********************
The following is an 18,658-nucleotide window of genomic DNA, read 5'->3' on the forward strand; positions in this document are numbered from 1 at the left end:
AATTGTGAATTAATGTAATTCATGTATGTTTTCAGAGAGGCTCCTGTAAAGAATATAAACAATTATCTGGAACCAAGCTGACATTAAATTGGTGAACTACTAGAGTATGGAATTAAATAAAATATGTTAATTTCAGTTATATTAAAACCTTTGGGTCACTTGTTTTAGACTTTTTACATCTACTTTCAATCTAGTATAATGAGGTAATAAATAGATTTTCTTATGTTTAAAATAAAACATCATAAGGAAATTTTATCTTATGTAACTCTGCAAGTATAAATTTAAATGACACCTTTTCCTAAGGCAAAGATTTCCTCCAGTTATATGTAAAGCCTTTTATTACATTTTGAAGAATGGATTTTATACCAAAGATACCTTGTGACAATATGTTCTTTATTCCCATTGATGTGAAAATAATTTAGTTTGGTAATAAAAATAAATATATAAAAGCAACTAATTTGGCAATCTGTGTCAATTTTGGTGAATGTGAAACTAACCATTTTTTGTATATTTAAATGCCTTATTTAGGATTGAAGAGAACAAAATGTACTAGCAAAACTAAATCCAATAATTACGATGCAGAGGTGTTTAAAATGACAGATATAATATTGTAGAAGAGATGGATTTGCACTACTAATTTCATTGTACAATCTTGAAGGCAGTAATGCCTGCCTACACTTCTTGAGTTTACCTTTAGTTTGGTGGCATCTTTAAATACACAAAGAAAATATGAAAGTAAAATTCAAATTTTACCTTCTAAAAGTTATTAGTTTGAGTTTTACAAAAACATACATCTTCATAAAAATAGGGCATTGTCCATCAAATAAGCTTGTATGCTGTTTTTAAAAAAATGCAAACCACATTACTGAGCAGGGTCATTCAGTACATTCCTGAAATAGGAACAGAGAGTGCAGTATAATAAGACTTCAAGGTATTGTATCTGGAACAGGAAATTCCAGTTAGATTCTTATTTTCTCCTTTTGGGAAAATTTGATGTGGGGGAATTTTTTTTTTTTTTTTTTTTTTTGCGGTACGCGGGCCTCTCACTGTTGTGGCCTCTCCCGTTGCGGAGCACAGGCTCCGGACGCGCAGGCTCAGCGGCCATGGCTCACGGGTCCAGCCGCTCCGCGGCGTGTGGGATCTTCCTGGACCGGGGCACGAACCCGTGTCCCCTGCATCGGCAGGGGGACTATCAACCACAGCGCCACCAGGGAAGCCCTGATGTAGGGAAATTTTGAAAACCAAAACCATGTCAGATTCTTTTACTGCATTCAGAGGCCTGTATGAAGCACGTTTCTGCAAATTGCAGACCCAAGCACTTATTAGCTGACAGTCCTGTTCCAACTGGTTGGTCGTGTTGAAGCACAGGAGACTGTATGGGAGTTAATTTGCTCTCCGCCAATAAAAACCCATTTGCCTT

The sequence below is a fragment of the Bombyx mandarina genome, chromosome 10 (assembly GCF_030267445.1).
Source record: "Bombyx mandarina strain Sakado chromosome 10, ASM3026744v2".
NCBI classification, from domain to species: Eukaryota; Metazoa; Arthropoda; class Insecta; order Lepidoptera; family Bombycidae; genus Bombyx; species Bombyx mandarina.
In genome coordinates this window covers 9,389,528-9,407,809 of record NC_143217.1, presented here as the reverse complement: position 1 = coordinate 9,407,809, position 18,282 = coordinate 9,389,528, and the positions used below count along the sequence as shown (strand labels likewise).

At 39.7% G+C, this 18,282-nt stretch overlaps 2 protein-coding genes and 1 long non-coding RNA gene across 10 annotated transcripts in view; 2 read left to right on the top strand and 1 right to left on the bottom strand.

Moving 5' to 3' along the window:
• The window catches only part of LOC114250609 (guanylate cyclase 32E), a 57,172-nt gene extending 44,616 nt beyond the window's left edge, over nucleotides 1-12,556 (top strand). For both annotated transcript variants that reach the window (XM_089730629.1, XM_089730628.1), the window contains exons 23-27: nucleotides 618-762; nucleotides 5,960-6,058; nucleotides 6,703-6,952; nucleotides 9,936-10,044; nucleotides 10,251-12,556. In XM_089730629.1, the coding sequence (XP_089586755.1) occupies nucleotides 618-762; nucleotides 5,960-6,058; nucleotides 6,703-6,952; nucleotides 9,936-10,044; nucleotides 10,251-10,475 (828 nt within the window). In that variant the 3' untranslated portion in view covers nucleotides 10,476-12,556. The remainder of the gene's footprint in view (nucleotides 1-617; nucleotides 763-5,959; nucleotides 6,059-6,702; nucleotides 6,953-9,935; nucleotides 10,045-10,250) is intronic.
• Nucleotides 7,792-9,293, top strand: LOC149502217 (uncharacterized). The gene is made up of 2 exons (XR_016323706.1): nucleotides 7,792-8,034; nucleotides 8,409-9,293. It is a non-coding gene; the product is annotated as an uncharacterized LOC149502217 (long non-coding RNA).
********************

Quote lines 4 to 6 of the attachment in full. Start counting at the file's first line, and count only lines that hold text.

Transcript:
Source record: "Bombyx mandarina strain Sakado chromosome 10, ASM3026744v2".
NCBI classification, from domain to species: Eukaryota; Metazoa; Arthropoda; class Insecta; order Lepidoptera; family Bombycidae; genus Bombyx; species Bombyx mandarina.
In genome coordinates this window covers 9,389,528-9,407,809 of record NC_143217.1, presented here as the reverse complement: position 1 = coordinate 9,407,809, position 18,282 = coordinate 9,389,528, and the positions used below count along the sequence as shown (strand labels likewise).